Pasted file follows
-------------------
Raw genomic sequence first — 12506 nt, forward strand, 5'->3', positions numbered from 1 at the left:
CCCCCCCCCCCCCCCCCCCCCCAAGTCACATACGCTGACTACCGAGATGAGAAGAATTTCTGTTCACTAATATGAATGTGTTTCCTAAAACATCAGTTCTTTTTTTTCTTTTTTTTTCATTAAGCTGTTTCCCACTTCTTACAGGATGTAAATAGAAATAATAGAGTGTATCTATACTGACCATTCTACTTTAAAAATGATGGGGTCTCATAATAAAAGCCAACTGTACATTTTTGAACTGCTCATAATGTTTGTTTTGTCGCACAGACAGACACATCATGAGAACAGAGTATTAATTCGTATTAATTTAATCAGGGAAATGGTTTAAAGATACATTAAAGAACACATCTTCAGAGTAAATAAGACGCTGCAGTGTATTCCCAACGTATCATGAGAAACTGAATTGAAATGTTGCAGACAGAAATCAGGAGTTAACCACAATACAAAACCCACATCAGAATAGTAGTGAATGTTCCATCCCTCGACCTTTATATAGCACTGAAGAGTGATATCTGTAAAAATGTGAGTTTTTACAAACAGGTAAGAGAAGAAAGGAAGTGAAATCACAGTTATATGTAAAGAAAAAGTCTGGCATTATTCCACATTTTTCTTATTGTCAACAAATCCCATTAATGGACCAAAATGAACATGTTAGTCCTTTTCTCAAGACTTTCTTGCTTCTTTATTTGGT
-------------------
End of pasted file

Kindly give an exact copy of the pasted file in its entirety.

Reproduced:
Raw genomic sequence first — 12506 nt, forward strand, 5'->3', positions numbered from 1 at the left:
CCCCCCCCCCCCCCCCCCCCCCAAGTCACATACGCTGACTACCGAGATGAGAAGAATTTCTGTTCACTAATATGAATGTGTTTCCTAAAACATCAGTTCTTTTTTTTCTTTTTTTTTCATTAAGCTGTTTCCCACTTCTTACAGGATGTAAATAGAAATAATAGAGTGTATCTATACTGACCATTCTACTTTAAAAATGATGGGGTCTCATAATAAAAGCCAACTGTACATTTTTGAACTGCTCATAATGTTTGTTTTGTCGCACAGACAGACACATCATGAGAACAGAGTATTAATTCGTATTAATTTAATCAGGGAAATGGTTTAAAGATACATTAAAGAACACATCTTCAGAGTAAATAAGACGCTGCAGTGTATTCCCAACGTATCATGAGAAACTGAATTGAAATGTTGCAGACAGAAATCAGGAGTTAACCACAATACAAAACCCACATCAGAATAGTAGTGAATGTTCCATCCCTCGACCTTTATATAGCACTGAAGAGTGATATCTGTAAAAATGTGAGTTTTTACAAACAGGTAAGAGAAGAAAGGAAGTGAAATCACAGTTATATGTAAAGAAAAAGTCTGGCATTATTCCACATTTTTCTTATTGTCAACAAATCCCATTAATGGACCAAAATGAACATGTTAGTCCTTTTCTCAAGACTTTCTTGCTTCTTTATTTGGT